Coleslaw, in one form or another, has been a part of the American dining experience since the late 19th century. What we now call coleslaw actually comes from the Dutch words for cabbage (“kool”) and salad (“sla”). But it’s still an American original because it was first made popular by the Pennsylvania Dutch.
What they knew then we still know to be true today. Coleslaw is the perfect accompaniment to summer dining.
That’s because when tender leafy greens begin to wilt in warm weather. Slaws stand up and gets noticed. In fact many varieties are actually better once they have sat around a day or two. Slaws are even highly portable. They don’t mind sliding around in tupperware on the back seat of the car. There is no need of last minute additions or fussy garnishes.
But it’s not just the reliable and sturdy nature of slaw that keeps it a staple of summer picnics.
No, slaws are also a lively and refreshing combination of tastes and textures that seem to appeal to most everyone’s taste buds. While it is true the mix of cabbage and creamy dressing is certainly a slaw classic; there are vibrant vinegar versions as well.
Still, to me, there is something auspicious and steady about the peppery bite of raw cabbage harmonizing so admirably with the sweet-tart flavor of a traditional mayonnaise-based dressing. I am probably not alone in this assessment, as I think a great many people consider coleslaw a comfort food.
Though coleslaw is as iconically American as that oft-mentioned apple pie; it still lends itself to all sorts of experimentation.
Imagine a Moroccan spiced carrot slaw. Daikon radish, ginger, and Napa cabbage in a spicy soy and peanut dressing has a decidedly eastern flair. I would certainly swoon over the bold complexity of a vinegary cabbage slaw with apples and bacon.
So what I am saying is, there is no reason to limit yourself to the Cole crops of the Brassica family. These include kale, broccoli, cauliflower, turnips, and kohlrabi, among others, and they all make fantastic slaws. But why not explore other vegetables, or even fruits the next time you feel an urge towards culinary creativity.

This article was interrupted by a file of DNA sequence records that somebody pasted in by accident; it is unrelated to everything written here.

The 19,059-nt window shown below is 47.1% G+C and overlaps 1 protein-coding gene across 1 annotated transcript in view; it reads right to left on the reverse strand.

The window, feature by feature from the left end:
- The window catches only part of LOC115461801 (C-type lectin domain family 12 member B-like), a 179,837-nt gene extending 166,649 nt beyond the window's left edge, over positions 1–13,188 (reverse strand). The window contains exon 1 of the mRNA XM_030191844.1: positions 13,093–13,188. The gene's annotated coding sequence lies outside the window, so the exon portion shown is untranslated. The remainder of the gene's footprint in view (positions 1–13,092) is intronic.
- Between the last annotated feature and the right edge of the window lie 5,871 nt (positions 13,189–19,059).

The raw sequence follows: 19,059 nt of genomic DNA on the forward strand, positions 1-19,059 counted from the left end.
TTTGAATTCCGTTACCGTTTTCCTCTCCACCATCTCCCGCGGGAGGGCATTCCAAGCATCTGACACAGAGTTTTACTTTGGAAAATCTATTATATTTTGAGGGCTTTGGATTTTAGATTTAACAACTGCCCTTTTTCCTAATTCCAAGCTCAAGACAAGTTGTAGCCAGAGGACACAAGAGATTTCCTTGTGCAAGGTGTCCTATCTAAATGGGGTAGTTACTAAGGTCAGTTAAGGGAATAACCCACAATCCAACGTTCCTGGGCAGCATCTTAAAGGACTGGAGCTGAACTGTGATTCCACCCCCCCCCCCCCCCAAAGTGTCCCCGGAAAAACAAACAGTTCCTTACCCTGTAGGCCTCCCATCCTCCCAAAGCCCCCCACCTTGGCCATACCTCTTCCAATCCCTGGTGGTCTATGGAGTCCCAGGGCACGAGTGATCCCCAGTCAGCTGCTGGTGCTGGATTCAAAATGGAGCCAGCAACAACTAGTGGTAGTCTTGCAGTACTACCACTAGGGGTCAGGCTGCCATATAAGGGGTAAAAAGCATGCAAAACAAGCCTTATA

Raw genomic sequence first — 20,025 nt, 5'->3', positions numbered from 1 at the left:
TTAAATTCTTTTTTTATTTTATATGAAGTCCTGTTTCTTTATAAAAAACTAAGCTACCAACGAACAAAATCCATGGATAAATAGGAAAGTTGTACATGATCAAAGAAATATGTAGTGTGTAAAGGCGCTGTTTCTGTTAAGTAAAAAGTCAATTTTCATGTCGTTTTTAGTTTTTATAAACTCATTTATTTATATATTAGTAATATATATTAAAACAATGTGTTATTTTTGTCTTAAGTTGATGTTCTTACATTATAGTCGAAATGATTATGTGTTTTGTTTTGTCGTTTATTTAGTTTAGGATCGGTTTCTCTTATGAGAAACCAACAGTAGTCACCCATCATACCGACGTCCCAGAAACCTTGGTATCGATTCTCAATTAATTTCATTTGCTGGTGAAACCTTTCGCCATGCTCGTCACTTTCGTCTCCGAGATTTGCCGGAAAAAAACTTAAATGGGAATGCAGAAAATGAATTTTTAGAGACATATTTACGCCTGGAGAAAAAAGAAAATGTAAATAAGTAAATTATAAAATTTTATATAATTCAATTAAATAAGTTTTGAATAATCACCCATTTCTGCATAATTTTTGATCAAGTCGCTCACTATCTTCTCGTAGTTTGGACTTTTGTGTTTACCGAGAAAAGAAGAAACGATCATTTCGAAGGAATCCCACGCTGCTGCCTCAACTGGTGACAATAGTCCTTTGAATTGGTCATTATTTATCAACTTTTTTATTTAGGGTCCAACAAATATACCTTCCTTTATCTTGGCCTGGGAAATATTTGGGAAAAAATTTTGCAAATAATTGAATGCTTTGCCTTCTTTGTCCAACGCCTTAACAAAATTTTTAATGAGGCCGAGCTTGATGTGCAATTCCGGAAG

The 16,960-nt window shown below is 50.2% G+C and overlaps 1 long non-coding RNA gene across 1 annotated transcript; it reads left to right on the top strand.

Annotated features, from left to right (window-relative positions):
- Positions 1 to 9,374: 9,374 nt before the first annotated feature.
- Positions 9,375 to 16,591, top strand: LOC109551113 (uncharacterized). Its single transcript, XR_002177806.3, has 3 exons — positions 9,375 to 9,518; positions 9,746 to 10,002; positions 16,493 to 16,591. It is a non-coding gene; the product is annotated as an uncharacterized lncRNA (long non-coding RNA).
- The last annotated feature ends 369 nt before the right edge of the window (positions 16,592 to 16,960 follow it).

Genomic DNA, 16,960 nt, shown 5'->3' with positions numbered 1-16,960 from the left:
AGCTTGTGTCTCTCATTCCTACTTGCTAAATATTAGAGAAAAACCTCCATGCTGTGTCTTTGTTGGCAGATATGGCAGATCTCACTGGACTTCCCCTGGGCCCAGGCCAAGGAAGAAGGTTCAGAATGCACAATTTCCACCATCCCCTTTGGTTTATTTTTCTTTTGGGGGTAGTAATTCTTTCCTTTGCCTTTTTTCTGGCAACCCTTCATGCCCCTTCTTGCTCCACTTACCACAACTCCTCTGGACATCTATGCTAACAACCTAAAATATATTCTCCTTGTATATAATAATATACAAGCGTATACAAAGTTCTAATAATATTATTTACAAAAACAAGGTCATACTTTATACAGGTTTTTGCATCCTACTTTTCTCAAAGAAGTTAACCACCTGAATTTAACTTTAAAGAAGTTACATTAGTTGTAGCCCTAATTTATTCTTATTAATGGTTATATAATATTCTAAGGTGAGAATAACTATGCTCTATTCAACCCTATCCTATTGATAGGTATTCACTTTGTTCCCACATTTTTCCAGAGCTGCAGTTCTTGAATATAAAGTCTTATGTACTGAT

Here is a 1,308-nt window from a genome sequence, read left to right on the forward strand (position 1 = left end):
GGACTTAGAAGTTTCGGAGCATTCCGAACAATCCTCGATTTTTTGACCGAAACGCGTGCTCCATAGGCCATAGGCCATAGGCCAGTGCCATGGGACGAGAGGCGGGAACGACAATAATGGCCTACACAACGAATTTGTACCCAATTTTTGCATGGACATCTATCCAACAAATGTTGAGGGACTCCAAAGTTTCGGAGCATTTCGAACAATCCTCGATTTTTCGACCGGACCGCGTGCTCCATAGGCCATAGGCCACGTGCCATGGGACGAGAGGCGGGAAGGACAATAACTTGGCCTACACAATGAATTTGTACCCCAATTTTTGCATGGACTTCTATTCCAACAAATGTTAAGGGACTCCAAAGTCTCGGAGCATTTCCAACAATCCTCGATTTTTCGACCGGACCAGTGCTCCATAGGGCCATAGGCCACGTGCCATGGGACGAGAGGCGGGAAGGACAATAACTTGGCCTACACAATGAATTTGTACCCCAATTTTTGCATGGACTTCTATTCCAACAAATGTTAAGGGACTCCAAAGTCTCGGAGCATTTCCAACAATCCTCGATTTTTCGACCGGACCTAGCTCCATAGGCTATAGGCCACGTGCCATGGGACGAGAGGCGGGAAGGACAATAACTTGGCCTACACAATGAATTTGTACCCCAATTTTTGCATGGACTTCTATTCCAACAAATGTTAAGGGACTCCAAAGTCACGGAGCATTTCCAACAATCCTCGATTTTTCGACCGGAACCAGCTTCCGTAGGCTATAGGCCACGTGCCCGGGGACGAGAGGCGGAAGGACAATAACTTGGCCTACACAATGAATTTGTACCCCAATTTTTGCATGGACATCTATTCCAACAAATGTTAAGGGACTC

The basic concept behind coleslaw is a simple combination of crisp, well-paired shredded vegetables. These are tossed and steeped in a flavorful marinade, then served once the flavors marry some. So you can see how easily accommodating this formula might be.
I am craving classically-styled creamy coleslaw. To me there are very few slaws better than a good southern-style Memphis coleslaw. This creamy, mustard-based version is a staple on BBQ pulled-pork sandwiches.
But I like the tang of mustard so much that I think this pungent version is a great side dish too. It’s also a great jumping off point in creating a classically creamy slaw with the added power of hot pepper and sweet summer corn.
So I am giving you my version of what I consider to be the classic southern coleslaw. Of course my version isn’t quite like your grandmother’s 4th of July crowd pleaser. Because I am adding a spicy blast of smoky heat in the form of Chipotle Mustard from Saucy Mama, and some zing from fresh jalapenos. Corn just seems the natural companion to these flavors, so I have added plenty.
Still, I am retaining the sweet-tart creaminess that is essential to a Memphis-style slaw and remains the source of its comfort-food roots.
Besides, this creaminess is most certainly responsible for the modern day versatility of this style of slaw. And, I believe, this versatility has paved the way for all sorts of “new fangled” slaws finding their way to our back patios and even the best chef tables.
2 cup fresh or canned cooked corn kernels
8 cups cabbage, shredded slaw style
1 cup green bell pepper, shredded slaw style
1⁄2 cup carrot, shredded slaw style
1⁄4 cup celery, thinly sliced crosswise
1⁄2 cup sugar
1⁄3 cup apple cider vinegar
1⁄2 cup Saucy Mama chipotle mustard
1⁄4 cup ketchup
1⁄4 cup mayonnaise
1⁄2 teaspoon salt, plus more to taste
1⁄2 teaspoon black pepper, plus more to taste
1 jalapeno pepper, seeded, ribs removed and minced
Combine the corn, cabbage, bell pepper, carrot, celery, and sugar in a large bowl and mix well. In a separate bowl combine the rest of the ingredients and blend until the dressing becomes smooth. Pour the dressing over the cabbage mixture and mix it together well. Chill and serve.
SERIOUS FUN FOOD